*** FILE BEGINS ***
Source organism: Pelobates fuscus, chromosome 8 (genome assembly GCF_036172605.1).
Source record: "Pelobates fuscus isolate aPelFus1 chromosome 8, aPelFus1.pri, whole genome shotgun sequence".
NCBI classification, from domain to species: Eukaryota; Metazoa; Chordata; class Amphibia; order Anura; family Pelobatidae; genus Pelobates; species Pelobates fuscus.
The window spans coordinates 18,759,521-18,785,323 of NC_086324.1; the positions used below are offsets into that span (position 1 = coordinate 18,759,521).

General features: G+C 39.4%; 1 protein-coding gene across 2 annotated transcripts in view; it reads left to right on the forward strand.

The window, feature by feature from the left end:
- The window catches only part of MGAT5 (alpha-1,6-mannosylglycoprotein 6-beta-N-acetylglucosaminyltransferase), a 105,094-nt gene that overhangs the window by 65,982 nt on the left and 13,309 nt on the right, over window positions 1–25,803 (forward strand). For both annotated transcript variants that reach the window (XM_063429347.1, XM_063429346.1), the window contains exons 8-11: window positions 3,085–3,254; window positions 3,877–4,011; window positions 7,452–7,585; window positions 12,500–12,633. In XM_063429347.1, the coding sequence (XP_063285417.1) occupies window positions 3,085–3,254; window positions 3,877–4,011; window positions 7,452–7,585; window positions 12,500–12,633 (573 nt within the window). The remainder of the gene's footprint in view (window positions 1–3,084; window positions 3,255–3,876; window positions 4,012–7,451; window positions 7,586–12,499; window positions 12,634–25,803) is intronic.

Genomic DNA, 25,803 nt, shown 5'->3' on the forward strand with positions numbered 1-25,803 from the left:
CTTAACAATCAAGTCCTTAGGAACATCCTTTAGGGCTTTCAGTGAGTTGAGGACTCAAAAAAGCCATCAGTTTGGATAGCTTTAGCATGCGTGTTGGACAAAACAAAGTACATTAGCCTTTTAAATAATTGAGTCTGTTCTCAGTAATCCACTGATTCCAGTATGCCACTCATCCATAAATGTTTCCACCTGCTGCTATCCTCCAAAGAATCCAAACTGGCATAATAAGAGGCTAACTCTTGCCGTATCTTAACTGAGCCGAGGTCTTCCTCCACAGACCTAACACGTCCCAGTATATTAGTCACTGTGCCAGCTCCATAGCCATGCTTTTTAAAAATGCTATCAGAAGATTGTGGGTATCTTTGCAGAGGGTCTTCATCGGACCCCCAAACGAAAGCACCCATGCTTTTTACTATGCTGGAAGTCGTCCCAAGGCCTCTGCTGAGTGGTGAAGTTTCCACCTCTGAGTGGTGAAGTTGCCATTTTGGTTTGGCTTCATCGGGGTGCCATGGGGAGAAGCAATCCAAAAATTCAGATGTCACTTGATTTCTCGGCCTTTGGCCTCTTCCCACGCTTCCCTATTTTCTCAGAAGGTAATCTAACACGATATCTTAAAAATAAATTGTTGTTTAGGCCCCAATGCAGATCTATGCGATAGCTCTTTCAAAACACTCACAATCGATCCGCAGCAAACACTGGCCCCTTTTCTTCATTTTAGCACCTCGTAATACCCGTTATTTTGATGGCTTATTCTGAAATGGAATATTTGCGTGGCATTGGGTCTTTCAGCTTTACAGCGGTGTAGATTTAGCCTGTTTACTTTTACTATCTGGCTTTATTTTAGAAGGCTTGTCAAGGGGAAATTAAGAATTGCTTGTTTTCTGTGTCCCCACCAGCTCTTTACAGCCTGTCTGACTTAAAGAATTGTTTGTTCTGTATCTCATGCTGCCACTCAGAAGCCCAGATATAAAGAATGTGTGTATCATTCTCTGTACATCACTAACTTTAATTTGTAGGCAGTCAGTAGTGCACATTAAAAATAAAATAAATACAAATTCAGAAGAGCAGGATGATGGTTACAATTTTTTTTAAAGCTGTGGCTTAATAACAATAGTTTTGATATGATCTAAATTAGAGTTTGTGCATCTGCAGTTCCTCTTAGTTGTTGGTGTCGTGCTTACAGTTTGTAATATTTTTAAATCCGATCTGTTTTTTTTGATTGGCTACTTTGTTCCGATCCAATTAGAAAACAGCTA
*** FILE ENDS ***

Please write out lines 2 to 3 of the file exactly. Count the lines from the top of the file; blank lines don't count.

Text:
Source record: "Pelobates fuscus isolate aPelFus1 chromosome 8, aPelFus1.pri, whole genome shotgun sequence".
NCBI classification, from domain to species: Eukaryota; Metazoa; Chordata; class Amphibia; order Anura; family Pelobatidae; genus Pelobates; species Pelobates fuscus.